HOW IT WORKS: Explain the basis of facts rather than facts alone
THE terms "knowledge" and "information" are generally used interchangeably. We talk about "knowledge sharing" for "passing information". Similarly data and information are exchangeable words. However, they are not the same.
Chris Dede (1988) in his paper on The Role Of Hypertext In Transforming Information Into Knowledge stated that "data" is defined as input gathered through the senses; and "information" as integrated data. Information is converted to "knowledge" by interconnecting it with known concepts and skills in order to achieve a goal.
Wikipedia, meanwhile, describes that the main difference between data, information and knowledge is in the level of abstraction being considered. Data is the lowest level of abstraction, information is the next level, and finally, knowledge is the highest among all three. Data on its own carries no meaning. For data to become information, it must be interpretable and take on a meaning. For example, the height of Mount Everest is generally considered as "data", a book on the mountain's geological characteristics may be viewed as "information" and a report (based on the data and information provided) containing practical information on the best way to reach its peak may be regarded as "knowledge".
Knowledge is the appropriate synthesis and integration of information, such that its intent is to be useful, explained Gene Bellinger and others (www.systems-thinking.org/dikw/dikw.htm). Knowledge is a deterministic process. When someone "memorises" information (as students often do), then they have gained knowledge. This knowledge has useful meaning to them, but it does not provide for, in and of itself, an integration so that it will create further knowledge. For example, elementary schoolchildren memorise, or amass knowledge of, the times table. They can tell you that "2 x 2 > 4" (because it is included in the times table). But when asked what is "1267 x 300", they cannot respond correctly because that entry is not in the table. To correctly answer such a question requires true cognitive and analytical ability that only takes place in the next level i.e. understanding and knowledge.
How is information converted to knowledge? Bits of information are organised together as concepts and they become knowledge if they are connected with existing concepts. The following will further clarify the point:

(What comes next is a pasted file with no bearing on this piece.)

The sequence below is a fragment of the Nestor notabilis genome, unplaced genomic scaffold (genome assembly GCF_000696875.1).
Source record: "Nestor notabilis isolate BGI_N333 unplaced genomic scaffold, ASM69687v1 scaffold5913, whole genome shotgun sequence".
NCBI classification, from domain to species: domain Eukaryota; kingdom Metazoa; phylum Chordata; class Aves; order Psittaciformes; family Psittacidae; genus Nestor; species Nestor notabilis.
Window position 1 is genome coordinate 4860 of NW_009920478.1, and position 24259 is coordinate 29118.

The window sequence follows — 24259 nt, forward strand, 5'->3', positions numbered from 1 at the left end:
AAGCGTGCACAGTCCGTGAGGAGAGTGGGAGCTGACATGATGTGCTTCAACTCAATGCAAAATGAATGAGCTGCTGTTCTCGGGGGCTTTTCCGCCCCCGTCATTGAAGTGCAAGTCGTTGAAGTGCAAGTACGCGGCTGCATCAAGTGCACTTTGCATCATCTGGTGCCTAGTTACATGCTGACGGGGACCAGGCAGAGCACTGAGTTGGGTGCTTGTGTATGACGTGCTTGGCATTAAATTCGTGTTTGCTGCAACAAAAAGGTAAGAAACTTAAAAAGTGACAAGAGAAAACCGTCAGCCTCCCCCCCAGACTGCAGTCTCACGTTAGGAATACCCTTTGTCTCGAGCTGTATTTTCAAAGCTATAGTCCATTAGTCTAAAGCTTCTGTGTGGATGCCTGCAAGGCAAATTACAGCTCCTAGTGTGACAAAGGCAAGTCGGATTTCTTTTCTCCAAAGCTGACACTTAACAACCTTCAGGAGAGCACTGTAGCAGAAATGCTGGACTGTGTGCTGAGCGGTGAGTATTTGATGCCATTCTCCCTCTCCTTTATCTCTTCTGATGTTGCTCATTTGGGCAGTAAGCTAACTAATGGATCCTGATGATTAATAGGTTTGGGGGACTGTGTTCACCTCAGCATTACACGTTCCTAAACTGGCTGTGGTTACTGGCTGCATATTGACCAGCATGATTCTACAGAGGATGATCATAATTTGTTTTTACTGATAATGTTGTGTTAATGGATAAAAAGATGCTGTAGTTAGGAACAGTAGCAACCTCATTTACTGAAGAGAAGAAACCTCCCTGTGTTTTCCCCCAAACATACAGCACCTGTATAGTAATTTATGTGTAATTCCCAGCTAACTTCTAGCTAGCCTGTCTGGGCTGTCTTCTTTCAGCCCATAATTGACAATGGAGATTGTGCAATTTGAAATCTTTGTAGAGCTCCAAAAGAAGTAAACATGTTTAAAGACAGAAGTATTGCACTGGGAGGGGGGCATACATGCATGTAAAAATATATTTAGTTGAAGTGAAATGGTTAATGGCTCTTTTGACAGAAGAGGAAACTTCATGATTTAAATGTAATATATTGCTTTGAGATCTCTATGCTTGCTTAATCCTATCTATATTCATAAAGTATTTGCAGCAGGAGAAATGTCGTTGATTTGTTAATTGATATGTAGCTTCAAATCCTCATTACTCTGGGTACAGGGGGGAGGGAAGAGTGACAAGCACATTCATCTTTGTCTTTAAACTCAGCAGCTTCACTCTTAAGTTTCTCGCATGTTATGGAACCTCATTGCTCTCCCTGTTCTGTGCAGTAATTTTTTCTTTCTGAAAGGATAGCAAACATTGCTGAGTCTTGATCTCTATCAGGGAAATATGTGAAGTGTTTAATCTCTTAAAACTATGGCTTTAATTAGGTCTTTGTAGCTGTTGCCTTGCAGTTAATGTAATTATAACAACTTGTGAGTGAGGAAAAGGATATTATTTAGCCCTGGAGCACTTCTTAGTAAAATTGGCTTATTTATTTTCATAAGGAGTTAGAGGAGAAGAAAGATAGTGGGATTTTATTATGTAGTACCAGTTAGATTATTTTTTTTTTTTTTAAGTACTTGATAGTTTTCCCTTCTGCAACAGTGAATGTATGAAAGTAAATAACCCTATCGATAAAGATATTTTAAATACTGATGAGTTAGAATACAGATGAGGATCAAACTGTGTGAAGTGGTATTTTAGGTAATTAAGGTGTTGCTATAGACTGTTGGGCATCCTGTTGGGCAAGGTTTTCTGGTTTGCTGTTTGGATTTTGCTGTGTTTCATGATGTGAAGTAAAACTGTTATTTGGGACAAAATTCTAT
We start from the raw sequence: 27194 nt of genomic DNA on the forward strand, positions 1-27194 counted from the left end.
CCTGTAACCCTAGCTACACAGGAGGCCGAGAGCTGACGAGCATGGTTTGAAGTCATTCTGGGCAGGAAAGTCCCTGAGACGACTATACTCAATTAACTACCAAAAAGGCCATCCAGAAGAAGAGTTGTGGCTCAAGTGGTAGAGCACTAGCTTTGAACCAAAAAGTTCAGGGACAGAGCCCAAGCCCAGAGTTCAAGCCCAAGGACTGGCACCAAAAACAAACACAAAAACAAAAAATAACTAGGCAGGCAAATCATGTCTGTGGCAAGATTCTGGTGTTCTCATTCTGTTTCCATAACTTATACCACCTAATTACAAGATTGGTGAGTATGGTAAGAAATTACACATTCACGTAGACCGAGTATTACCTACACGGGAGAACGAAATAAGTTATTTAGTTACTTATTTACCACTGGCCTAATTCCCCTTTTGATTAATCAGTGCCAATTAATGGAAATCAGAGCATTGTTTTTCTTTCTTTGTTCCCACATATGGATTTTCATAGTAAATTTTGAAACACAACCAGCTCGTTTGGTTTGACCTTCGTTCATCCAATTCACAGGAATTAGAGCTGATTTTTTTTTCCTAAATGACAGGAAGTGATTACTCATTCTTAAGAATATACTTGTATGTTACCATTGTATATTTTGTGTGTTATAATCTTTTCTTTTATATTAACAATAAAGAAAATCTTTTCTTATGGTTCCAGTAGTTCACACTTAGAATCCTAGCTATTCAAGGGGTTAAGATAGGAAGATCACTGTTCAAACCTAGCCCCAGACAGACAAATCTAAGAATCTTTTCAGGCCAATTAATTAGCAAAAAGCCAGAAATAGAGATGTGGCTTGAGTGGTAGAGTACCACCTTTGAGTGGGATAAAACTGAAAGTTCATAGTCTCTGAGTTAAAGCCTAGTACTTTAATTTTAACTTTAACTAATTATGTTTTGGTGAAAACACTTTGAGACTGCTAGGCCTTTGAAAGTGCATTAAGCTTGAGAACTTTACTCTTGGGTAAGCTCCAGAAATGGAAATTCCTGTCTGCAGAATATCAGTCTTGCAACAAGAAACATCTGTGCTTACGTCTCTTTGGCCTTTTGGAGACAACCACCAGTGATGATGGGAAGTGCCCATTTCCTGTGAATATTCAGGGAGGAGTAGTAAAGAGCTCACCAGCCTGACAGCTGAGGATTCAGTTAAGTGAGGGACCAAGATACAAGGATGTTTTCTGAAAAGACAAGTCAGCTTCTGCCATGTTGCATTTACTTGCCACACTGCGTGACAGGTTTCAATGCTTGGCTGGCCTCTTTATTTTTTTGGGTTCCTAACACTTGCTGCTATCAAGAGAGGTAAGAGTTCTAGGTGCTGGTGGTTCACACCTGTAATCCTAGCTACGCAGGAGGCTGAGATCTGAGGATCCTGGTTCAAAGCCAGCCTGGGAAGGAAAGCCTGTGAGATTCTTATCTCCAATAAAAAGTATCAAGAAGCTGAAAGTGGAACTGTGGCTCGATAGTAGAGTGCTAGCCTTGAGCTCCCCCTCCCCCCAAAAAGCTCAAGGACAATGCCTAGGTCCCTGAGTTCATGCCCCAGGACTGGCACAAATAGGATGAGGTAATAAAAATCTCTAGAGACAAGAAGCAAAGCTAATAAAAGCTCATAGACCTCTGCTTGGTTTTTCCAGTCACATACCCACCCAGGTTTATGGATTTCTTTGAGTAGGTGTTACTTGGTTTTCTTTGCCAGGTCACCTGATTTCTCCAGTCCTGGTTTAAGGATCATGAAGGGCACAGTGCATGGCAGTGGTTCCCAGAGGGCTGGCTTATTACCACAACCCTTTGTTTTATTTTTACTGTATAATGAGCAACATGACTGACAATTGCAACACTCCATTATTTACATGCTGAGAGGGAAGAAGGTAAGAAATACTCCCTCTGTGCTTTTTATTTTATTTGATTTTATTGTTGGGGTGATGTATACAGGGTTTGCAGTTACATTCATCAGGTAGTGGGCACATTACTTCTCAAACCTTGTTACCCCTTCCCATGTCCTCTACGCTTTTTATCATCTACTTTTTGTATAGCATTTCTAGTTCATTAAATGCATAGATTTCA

New information + Prior information --› Activation of prior knowledge --› Refining previous knowledge by using new information (evaluating against beliefs) --› New knowledge.
Here are some examples to further elaborate the conception.
l Flu epidemic started in chicken breeders (new information) + Flu is caused by a virus which spreads from person to person (prior information) --› Can flu virus spread from chicken to human? (refining previous knowledge by using new information) --› Bird flu (new knowledge)
l A dolphin saved the life of a man (new information) + Dolphins have bigger brains than humans (prior information) --› Refining previous knowledge by using new information --› Dolphins are not only intelligent but also friendly to humans (new knowledge).
Information becomes knowledge once it is processed in the mind of individuals. The knowledge again becomes new information to others once it is presented in some decipherable form, for example as text, graphics, videos or as other symbolic form. We share the information and not the knowledge. It is the individual who translates the received information into knowledge.
Currently, knowledge cannot be stored in anything other than the brain, because a brain connects all the information. Computers are not artificial brains as they do not understand what they are processing and cannot make independent decisions. There are two sources that the brain uses to build knowledge -- data and information.
Take the example of a house map we build inside our brain. Like a physical map, it helps us figure out where things are -- but it contains more than that. It also holds our beliefs and expectations. "If I do this, I will probably get that."
Knowledge represents a pattern that connects and generally provides a high level of predictability as to what is described and what will happen next. For example, if the humidity is very high and the temperature drops substantially, the atmosphere will unlikely be able to hold the moisture, which results in rain.
This implies that teaching in institutions of higher learning should explain the basis of facts rather than facts alone, for example explaining how a mathematical formula was drawn rather than simply telling the formula. This will enable students to develop their own knowledge rather than memorising information.